ADH, NEA Baptist respond to J&J vaccine pause
JONESBORO, Ark- In a change, the Food and Drug Administration (FDA) and Centers for Disease Control (CDC) have pulled the Johnson & Johnson Covid-19 vaccine.
The Arkansas Department of Health is also putting a pause on administering the vaccine after six women across the country developed blood clots.
Unfortunately, causing one to die.
But for those who have already gotten it, here are warning signs to watch out for.
“If a patient has gotten the Johnson and Johnson vaccine within the last two weeks and presents with the severe persistent headache or abdominal pain, swelling of the legs, shortness of breath, these are things that might put up a red flag,” says Lynette Chastain, NEA Baptist pharmacist.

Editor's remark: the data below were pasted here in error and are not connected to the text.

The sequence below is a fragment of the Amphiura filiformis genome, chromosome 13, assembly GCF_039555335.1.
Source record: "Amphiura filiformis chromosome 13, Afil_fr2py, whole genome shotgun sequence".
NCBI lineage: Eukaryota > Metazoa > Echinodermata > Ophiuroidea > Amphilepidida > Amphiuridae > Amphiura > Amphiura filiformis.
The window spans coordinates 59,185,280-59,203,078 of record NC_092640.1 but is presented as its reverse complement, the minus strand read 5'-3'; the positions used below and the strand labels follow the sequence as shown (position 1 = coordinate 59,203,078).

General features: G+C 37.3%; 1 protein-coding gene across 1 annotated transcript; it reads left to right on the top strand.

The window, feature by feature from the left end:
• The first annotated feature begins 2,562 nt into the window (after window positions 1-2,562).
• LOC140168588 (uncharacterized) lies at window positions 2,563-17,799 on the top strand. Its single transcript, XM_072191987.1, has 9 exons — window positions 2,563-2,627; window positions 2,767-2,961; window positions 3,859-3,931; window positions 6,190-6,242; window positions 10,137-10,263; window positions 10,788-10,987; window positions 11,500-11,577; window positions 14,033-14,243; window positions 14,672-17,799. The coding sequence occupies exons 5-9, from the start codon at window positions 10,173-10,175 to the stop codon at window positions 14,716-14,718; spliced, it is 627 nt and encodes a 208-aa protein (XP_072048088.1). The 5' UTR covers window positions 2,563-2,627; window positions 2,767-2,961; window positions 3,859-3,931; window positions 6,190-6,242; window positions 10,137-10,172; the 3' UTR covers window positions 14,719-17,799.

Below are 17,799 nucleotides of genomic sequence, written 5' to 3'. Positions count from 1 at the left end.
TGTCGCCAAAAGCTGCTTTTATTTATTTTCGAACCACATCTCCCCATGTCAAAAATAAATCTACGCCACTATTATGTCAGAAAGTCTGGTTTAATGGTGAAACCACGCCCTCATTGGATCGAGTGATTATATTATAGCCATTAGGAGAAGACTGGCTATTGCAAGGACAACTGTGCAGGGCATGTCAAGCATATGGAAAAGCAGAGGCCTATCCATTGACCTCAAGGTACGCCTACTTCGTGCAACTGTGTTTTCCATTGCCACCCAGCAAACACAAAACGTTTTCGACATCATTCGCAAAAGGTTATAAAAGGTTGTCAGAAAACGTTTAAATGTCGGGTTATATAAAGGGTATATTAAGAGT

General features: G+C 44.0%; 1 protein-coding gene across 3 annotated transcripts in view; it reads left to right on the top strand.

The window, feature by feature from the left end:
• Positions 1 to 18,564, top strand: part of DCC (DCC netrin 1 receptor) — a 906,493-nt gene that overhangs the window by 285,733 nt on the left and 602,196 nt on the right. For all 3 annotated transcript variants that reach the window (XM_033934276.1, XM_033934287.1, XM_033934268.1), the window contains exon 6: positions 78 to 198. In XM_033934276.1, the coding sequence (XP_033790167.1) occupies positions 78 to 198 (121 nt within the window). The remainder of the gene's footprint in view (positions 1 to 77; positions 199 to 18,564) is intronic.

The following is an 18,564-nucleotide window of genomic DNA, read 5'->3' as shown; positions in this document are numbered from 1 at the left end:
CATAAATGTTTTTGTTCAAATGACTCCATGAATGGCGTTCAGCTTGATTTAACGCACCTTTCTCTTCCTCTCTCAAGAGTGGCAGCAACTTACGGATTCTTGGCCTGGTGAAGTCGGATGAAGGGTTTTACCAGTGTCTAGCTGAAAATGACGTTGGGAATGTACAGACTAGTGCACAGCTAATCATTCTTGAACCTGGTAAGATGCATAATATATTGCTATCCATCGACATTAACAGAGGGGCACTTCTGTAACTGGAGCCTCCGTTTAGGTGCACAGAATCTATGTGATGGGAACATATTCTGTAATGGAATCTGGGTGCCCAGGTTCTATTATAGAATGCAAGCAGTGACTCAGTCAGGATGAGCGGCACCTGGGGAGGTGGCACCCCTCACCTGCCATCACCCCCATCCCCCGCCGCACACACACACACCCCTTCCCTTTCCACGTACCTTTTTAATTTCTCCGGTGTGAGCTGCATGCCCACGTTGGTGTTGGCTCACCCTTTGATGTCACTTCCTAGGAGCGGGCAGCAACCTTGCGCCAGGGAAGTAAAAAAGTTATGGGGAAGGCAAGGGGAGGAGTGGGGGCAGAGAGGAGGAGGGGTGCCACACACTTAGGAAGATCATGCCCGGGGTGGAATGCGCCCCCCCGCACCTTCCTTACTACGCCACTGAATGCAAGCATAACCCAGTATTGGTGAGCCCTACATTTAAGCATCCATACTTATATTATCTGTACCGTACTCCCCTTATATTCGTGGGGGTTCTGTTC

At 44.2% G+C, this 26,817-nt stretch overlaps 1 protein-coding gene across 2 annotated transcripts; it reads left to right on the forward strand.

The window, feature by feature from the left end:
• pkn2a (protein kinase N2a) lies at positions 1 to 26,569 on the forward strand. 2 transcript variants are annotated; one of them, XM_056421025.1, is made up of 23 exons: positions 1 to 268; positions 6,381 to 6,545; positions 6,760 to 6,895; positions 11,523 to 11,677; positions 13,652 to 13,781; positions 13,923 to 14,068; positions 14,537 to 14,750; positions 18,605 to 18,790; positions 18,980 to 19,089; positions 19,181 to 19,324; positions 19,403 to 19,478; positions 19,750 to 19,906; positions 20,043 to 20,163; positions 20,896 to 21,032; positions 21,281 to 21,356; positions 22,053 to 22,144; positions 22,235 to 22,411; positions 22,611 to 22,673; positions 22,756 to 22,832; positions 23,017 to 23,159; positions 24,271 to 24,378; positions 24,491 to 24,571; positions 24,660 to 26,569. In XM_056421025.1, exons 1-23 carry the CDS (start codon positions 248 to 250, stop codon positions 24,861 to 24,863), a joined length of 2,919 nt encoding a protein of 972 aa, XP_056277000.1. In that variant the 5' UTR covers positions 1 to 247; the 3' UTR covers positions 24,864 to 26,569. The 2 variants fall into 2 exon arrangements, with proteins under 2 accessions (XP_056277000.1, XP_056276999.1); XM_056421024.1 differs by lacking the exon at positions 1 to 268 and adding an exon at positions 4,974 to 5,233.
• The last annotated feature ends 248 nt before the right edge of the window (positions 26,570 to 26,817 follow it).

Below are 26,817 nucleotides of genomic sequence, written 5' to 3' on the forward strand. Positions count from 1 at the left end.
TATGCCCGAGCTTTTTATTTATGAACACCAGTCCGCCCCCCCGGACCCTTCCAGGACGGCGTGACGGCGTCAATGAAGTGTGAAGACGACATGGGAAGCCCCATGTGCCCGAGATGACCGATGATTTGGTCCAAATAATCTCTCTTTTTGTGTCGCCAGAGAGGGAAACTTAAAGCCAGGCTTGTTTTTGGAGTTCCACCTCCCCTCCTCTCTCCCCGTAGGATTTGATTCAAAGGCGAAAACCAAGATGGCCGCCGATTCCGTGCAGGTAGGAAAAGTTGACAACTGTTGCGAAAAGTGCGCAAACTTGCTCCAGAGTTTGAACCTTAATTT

If you have or develop any symptoms, contact your doctor.
During the FDA trials, blood clots were not reported as a possible side effect of the J&J vaccine.
Heather Rainbolt, her sister and, her daughter chose to receive the vaccine due to its one-shot dose, passing on Pfizer and Moderna.
“Everybody knows when they take medication or get vaccines. There is a potential for side effects, um it’s, just part of it. The chances of it happening are so slim that no, I’m not really worried about it,” says Rainbolt.
Both Chastain and Arkansas Department of Health medical director Dr. Jennifer Dillaha say they are thankful for the swift action by the CDC and FDA.
Almost seven million people already received the Johnson & Johnson vaccine, as Dr. Dillaha calls these reactions rare.
“It’s important to realize that the risk of the virus and its infection and the long-term consequences of having that infection are much greater than the risk of the vaccines,” the doctor says.
Dr. Dillaha and Chastain say one should not be worried if they received the Moderna and Pfizer vaccine as they have a different genetic make-up.
They both still encourage people to receive the vaccine if they haven’t already.